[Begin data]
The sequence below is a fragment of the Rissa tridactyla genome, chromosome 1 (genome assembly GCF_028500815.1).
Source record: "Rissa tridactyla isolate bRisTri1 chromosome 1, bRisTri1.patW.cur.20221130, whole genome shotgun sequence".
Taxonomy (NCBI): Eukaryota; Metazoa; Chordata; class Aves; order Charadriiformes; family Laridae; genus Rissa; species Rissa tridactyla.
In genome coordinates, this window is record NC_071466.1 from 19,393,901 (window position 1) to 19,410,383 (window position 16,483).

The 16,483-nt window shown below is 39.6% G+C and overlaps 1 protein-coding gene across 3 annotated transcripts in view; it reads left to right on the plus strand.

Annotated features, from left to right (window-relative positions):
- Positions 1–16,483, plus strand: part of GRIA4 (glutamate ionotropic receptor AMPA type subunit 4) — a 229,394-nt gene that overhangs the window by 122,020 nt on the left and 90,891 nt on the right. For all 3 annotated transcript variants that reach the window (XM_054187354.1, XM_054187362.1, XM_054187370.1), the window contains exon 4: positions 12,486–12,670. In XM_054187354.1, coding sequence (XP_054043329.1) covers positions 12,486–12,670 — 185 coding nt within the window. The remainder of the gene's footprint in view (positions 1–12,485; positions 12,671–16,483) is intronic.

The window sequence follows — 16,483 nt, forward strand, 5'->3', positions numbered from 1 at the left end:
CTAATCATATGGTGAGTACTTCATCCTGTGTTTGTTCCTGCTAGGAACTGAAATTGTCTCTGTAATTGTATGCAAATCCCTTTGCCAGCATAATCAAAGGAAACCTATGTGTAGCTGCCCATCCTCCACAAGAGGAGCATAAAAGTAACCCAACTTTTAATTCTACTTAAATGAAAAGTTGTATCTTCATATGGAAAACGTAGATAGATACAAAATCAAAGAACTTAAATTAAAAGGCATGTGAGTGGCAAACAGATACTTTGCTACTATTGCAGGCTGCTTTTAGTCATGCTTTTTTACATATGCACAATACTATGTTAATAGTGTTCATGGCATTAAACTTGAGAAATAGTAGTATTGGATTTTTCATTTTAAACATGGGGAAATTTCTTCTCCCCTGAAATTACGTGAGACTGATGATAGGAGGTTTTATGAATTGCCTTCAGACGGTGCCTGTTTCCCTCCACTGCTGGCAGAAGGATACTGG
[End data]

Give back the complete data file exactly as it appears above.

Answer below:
The sequence below is a fragment of the Rissa tridactyla genome, chromosome 1 (genome assembly GCF_028500815.1).
Source record: "Rissa tridactyla isolate bRisTri1 chromosome 1, bRisTri1.patW.cur.20221130, whole genome shotgun sequence".
Taxonomy (NCBI): Eukaryota; Metazoa; Chordata; class Aves; order Charadriiformes; family Laridae; genus Rissa; species Rissa tridactyla.
In genome coordinates, this window is record NC_071466.1 from 19,393,901 (window position 1) to 19,410,383 (window position 16,483).

The 16,483-nt window shown below is 39.6% G+C and overlaps 1 protein-coding gene across 3 annotated transcripts in view; it reads left to right on the plus strand.

Annotated features, from left to right (window-relative positions):
- Positions 1–16,483, plus strand: part of GRIA4 (glutamate ionotropic receptor AMPA type subunit 4) — a 229,394-nt gene that overhangs the window by 122,020 nt on the left and 90,891 nt on the right. For all 3 annotated transcript variants that reach the window (XM_054187354.1, XM_054187362.1, XM_054187370.1), the window contains exon 4: positions 12,486–12,670. In XM_054187354.1, coding sequence (XP_054043329.1) covers positions 12,486–12,670 — 185 coding nt within the window. The remainder of the gene's footprint in view (positions 1–12,485; positions 12,671–16,483) is intronic.

The window sequence follows — 16,483 nt, forward strand, 5'->3', positions numbered from 1 at the left end:
CTAATCATATGGTGAGTACTTCATCCTGTGTTTGTTCCTGCTAGGAACTGAAATTGTCTCTGTAATTGTATGCAAATCCCTTTGCCAGCATAATCAAAGGAAACCTATGTGTAGCTGCCCATCCTCCACAAGAGGAGCATAAAAGTAACCCAACTTTTAATTCTACTTAAATGAAAAGTTGTATCTTCATATGGAAAACGTAGATAGATACAAAATCAAAGAACTTAAATTAAAAGGCATGTGAGTGGCAAACAGATACTTTGCTACTATTGCAGGCTGCTTTTAGTCATGCTTTTTTACATATGCACAATACTATGTTAATAGTGTTCATGGCATTAAACTTGAGAAATAGTAGTATTGGATTTTTCATTTTAAACATGGGGAAATTTCTTCTCCCCTGAAATTACGTGAGACTGATGATAGGAGGTTTTATGAATTGCCTTCAGACGGTGCCTGTTTCCCTCCACTGCTGGCAGAAGGATACTGG